Emissions Cut in Half
Santa Barbara County is actually doing a lot better job at reducing greenhouse-gas emissions than anyone thinks. Emissions from oil production and processing have been cut in half from 492K metric tons (of carbon dioxide equivalent) to 189K metric tons over the past decade due to the shutdown of Exxon and withdrawal of major, new onshore projects. These emissions were once the largest in the county after transportation. This success is buried deep in the county’s climate report and excluded from the emissions inventory for what are political rather than scientific reasons. (Supervisors remain split over the issue of oil drilling.)
Recent reductions from methane capture at the Tajiguas landfill and 100 percent renewable energy goals achievable through community choice programs have not yet shown up in the data either but will be huge.
In addition, we scored major climate wins as supervisors directed county staff to “develop an ordinance to restrict natural gas infrastructure and increase energy efficiency performance and electric vehicle charging infrastructure for new construction and major renovations.” They also voted to make county buildings all-electric, including retrofits, and to buy only electric vehicles for the county fleet. Plus, they voted to develop a Zero Emission Vehicle Plan to strategically identify gaps, resources, projects and programs to advance use of zero emission vehicles in county operations and the community.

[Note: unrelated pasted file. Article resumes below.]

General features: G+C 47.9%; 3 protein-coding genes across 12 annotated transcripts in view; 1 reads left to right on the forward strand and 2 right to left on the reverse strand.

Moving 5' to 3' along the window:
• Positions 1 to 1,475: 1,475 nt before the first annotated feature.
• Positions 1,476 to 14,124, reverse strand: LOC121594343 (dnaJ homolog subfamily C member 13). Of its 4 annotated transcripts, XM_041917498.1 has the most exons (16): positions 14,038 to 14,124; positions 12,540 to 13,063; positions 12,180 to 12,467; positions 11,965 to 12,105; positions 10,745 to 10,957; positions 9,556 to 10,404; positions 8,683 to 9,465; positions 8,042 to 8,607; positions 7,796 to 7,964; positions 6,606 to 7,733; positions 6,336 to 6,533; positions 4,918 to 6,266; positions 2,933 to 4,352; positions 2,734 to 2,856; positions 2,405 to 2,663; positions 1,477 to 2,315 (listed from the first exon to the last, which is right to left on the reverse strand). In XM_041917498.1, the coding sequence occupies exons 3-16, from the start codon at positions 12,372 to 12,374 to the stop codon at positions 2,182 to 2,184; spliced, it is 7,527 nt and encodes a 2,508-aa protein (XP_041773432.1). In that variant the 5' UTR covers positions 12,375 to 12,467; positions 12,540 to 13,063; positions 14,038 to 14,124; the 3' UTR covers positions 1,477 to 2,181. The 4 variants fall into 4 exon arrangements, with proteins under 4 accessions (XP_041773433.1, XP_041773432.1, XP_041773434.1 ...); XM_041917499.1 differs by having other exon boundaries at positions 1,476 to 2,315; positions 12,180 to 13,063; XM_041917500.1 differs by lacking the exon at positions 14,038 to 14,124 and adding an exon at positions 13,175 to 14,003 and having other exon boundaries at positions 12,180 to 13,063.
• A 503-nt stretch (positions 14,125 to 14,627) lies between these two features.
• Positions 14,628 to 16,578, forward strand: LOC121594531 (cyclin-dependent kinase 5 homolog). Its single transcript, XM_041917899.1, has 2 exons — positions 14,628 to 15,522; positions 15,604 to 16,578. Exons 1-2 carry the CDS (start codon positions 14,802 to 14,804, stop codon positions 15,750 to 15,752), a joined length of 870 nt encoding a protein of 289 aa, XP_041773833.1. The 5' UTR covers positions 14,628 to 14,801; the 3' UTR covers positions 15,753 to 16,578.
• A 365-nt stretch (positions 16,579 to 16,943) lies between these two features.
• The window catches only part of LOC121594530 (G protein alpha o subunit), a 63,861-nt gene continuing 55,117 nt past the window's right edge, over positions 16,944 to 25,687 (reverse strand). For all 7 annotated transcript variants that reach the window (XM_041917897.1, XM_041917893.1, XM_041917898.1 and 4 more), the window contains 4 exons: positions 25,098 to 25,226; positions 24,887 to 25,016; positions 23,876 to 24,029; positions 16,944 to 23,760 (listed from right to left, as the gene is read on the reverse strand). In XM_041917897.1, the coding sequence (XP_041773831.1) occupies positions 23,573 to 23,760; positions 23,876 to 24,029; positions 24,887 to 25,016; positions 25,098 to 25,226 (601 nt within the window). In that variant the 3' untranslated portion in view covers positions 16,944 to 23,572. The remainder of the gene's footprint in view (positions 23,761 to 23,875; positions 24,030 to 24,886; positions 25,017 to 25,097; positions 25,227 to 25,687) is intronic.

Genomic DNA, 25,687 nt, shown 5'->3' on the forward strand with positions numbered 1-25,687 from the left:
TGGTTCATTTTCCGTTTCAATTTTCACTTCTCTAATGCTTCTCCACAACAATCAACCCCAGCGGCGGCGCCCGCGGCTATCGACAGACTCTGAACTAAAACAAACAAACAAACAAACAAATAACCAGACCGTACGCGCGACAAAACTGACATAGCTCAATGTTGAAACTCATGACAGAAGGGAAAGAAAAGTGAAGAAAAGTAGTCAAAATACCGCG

The one-two punch of 100 percent renewable energy combined with electrifying buildings and transportation is how the county can achieve its newly set goal of carbon neutrality by 2045, while improving people’s health and saving money. This is what progress looks like.
There is enough bad climate news in the latest United Nations reports; we don’t need to rain on our own parade when we have real victories to celebrate. Action is the best antidote to despair, and nihilism gets us nowhere. We can do this, people.
Katie Davis is chair of the Sierra Club Los Padres Chapter.